The Edinburgh International Film Festival (EIFF) has launched its annual programme of around 121 feature films taking place from the 19th to 30th June.
The EIFF opens with the anarchic Highlands comedy Boyz in the Wood and closes with the world premiere of art biopic Mrs Lowry & Son, starring Vanessa Redgrave and Timothy Spall in mother and son roles.
The festivities begin early with free open-air films in St Andrew Square Garden from Friday 14 to Sunday 16 June and screenings of Toy Story 4 and Brightburn before the festival start on 16th June.
EIFF Artistic Director Mark Adams said this year’s line-up has a “real European spin” with a particular focus on Spain.
“We are also delighted to be able to present a series of striking new films from women directors and filmmaking teams from around the world,” said Adams.
“In particular this year we have an amazing selection of genre films from women filmmakers, ranging from gothic romance and Western chills through to science fiction and old-fashioned horror. All this set alongside a tribute to French filmmaker Agnes Varda, a women who has inspired generations of directors.”
Highlights this year include kids’ animation UglyDolls as this year’s Family Gala and the People’s Gala screening of Jamie Adams’ Glasgow-set Balance, Not Symmetry which was scored and scripted with help from Scottish band Biffy Clyro.
The EIFF will be welcoming, for its In Person events, Danny Boyle, award-winning actor and producer Jack Lowden, British documentary filmmaker Nick Broomfield and Scottish writer, director and actor Pollyanna McIntosh, who is bringing her film Darlin’ to the festival.
Award-winning film producer Rebecca O’Brien will also be in conversation with acclaimed director, actor, writer and producer Icíar Bollaín.
Scottish talent coming this year includes Shauna Macdonald, Jack Lowden, Peter Mullan, and Mark Cousins, among others.
Look out for Angus Macfadyen, who reprises his role from Braveheart as the eponymous warrior king in the World Premiere of Robert the Bruce. The film follows Netflix's release last year of David Mackenzie’s epic about Robert the Bruce, Outlaw King.
Richard Dreyfuss may be in Edinburgh for the world premiere of Astronaut a drama about a lonely widower who dreams of a trip to space.
British Film in competition
Home-grown cinema is always a key component of the EIFF, with British directors in contention for the prestigious Michael Powell Award for Best British Feature Film.
This year’s “Best of British” strand includes World Premieres of Bittersweet Symphony starring Suki Waterhouse as a woman whose Hollywood dreams are on the verge of becoming a reality; a love letter to Europe in The Black Forest from writer-director Ruth Platt; coming-of-age supernatural love story Carmilla from director Emily Harris; new British drama by first-time feature director, poet, actor and publisher Greta Bellamacina, Hurt by Paradise; Masters of Love, a wry take on the classic British rom-com from debut feature film-maker Matt Roberts; Schemers, based on writer-producer David McLean’s early years in the music business in Dundee and the atmospheric noir thriller Strange But True starring Blythe Danner, Brian Cox and Greg Kinnear.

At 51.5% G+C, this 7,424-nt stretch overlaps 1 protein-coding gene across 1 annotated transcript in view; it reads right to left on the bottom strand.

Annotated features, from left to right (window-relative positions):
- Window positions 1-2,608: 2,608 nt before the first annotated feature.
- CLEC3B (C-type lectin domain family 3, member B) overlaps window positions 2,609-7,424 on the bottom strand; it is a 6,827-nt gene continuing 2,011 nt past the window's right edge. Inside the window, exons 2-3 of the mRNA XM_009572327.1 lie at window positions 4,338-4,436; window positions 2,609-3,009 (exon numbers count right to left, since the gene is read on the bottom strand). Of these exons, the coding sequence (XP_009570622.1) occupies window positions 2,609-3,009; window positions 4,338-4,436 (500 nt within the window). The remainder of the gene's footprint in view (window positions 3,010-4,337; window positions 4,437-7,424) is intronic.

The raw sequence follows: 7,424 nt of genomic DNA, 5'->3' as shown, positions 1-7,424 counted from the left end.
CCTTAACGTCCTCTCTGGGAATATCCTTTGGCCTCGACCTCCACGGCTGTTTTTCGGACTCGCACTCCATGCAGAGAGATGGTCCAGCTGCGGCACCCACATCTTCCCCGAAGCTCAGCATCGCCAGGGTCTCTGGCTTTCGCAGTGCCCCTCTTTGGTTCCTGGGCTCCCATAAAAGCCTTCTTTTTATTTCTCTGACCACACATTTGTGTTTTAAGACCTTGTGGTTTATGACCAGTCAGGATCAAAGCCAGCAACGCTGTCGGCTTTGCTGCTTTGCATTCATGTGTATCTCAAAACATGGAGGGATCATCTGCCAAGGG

Additionally, there is a clash of old and new worlds seen through the eyes of a Cornish fisherman in Mark Jenkin’s Bait; the directorial debut of Adewale Akinnuoye-Agbaje, real-life story, Farming; William McGregor’s debut feature, the moody Gothic tale Gwen; Joanna Hogg’s autobiographical feature The Souvenir and frothy rom-com, Love Type D.
Danny Boyle’s Beatles-infused Yesterday features an all-star cast including Himesh Patel, Lily James, Ed Sheeran and Kate McKinnon. It was scripted by Richard Curtis.
The Americas have their own strand at the EIFF with films like mystery I See You starring Helen Hunt, comedy drama Go Back to China, directed by Emily Ting and Them That Follow, staring Olivia Colman, about a repressive Appalachian Pentecostal sect.
A tattooed Jamie Bell returns to the EIFF in Skin as neo-Nazi Bryon Widner and cult director Jim Jarmusch throws Tilda Swinton and Bill Murray to the zombies in The Dead Don’t Die.
Among the International Premieres are writer-director Mary McGuckian’s A Girl from Mogadishu based on a true story of Ifrah Ahmed, a Somalian refugee turned activist against gender-based violence and She’s Missing from Irish writer-director Alexandra McGuinness.
The Emperor of Paris starring Vincent Cassel will receive its UK Premiere at the Festival alongside Rudolph Herzog’s comedy How to Fake a War starring Katherine Parkinson and Aniara, an epic science-fiction drama about a passenger spaceship lost in the void
The variety of cinema at the EIFF ranges from South Korean action-adventure thrills of Unstoppable and box office smash Extreme Job to Nick Broomfield’s intimate Marianne & Leonard: Words of Love, giving audiences an insight into Leonard Cohen’s love affair with Marianne Ihlen, or Ellen Fiske and Ellinor Hallin’s gritty documentary Scheme Birds, profiling the life of teenage “scheme bird” Gemma in the former steel town of Motherwell.
Not to be overlooked, is the “Black Box” strand which highlights short and feature-length experimental films from around the world and EIFF animation which includes an anthology of anime shorts from the Japanese Studio Ponoc and three programmes of British animation in contention for the McLaren Award.
There will also be a special screening of a restored version of Francis Ford Coppola’s Apocalypse Now: Final Cut to celebrate its 40th anniversary on 30th June.
Tickets go on sale to EIFF Friends and Filmhouse Members on Wednesday 29 May at 12noon and on sale to the public on Friday 31 May at 10am via EIFF web site.
EIFF 2019 Stats
- 121 feature films
- 18 World Premieres
- 12 International Premieres
- 8 European Premieres
- 78 UK Premieres
- 42 countries represented